Taking a trip in your RV during the summer months can be fun. Warmer weather expands your camping territory, allowing you to spend more time on your patio doing barbecues, outdoor sports, entertaining friends, or simply relaxing. However, maintaining a suitable temperature indoors can be a complex undertaking.
These mobile homes pale in comparison to permanent brick-and-mortar residences. They don’t have enough space in the walls, floors, or ceilings to fit the required insulation. It’s hardly surprising, then, that high-efficiency air conditioners are needed to keep you cool on hot days.
With this in mind, let’s consider this guide on what we can do to achieve the best cooling during the hottest days.
You may make your RV Air Conditioner colder by spraying off the condenser unit every other week for a few minutes. Then, replace air filters when they become dirty. One easy but highly efficient method is to replace air filters when they become unclean.
What Do I Do If My RV Air Conditioner Isn’t Blowing Cold Air?
When you live in a box on wheels, you quickly realize how crucial air conditioning is. Staying cool on those hot days is more important to you than a delicious meal at a fine dining establishment. Therefore, RV upkeep is essential if you want to keep cool all summer days.
Various problems can prevent your RV air conditioner from blowing cold air.
- A blown or tripped fuse could be the source of your problem. It is not difficult to resolve this problem. When a fuse breaks or trips, the AC unit loses power and cannot continue to operate. Always go over the basics first. Check the power panel if your RV air conditioner isn’t pumping cold air anymore.
Solution: All you have to do to fix the first issue is reset or replace the fuse. Then your air conditioner should function normally. The remedy to the second issue is just as simple and inexpensive.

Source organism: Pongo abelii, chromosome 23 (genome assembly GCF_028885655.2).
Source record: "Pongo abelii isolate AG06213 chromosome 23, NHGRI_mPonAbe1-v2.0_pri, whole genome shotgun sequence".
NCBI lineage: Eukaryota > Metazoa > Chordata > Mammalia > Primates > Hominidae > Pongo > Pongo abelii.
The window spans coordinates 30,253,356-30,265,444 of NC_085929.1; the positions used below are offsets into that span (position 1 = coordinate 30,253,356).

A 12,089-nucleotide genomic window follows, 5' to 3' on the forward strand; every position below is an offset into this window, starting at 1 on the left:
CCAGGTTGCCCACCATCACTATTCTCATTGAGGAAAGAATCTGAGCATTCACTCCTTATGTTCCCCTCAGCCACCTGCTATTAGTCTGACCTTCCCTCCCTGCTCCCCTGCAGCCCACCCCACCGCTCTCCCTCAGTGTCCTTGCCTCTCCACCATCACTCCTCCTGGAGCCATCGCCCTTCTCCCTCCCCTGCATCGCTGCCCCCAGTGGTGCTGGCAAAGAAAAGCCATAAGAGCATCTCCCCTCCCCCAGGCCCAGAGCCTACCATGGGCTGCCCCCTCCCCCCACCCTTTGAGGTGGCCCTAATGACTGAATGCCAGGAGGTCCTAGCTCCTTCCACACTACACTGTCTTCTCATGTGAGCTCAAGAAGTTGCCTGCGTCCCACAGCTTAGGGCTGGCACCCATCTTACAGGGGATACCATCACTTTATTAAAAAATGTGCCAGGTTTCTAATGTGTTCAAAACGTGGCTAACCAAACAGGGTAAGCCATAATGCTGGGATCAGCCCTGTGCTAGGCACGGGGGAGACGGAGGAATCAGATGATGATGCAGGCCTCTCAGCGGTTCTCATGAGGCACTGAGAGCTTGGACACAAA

- Someone else has set the thermostat too low. The compressor will overwork and eventually shut down as a result of this. The fan may continue to operate when this occurs, but without the cold air, you desire.
Solution: When pressure builds up in the compressor, it will shut down the cooling system. However, before resetting the thermostat, wait for 5 to 10 minutes for the compressor to calm down before restarting the air conditioner.
- Another possibility is that the compressor has failed and no longer produces cold air. Or you may have an icing issue, which may prevent the AC unit from creating any cool air.
Solution: you must first determine where it is damaged and then take the appropriate actions to repair it. The icing problem may be caused by a failing ice detector monitor, which would require replacement.
Why Does the RV AC Unit not Keep RV Cool?
The primary point for this is that most RVs do not have the same level of insulation as a typical home. As a result, the AC units will struggle to keep up in a location with high temperatures and humidity. Furthermore, depending on the duct design, ducted RV air conditioners may be less efficient than non-ducted RV air conditioners at keeping an RV cool.
The usual rule for RV air conditioners is to keep the RV 20 degrees Fahrenheit more relaxed than the ambient air temperature outside. The AC unit will struggle to keep up if the RV is in direct sunshine on a hot day. A shady RV location will aid in the Air Conditioner’s cooling performance.
Although RV air conditioners try their hardest to keep you cool and comfortable, they may fail due to various internal or maintenance issues. The following are some possible reasons:
- For an extended period, the RV is exposed to direct sunlight.
- The refrigerant lines have become plugged.
- The amount of freon in the air is low.
- The pipes are leaking or blocked.
- The compressor belt has come undone.
Improving the Cooling Efficiency of Your RV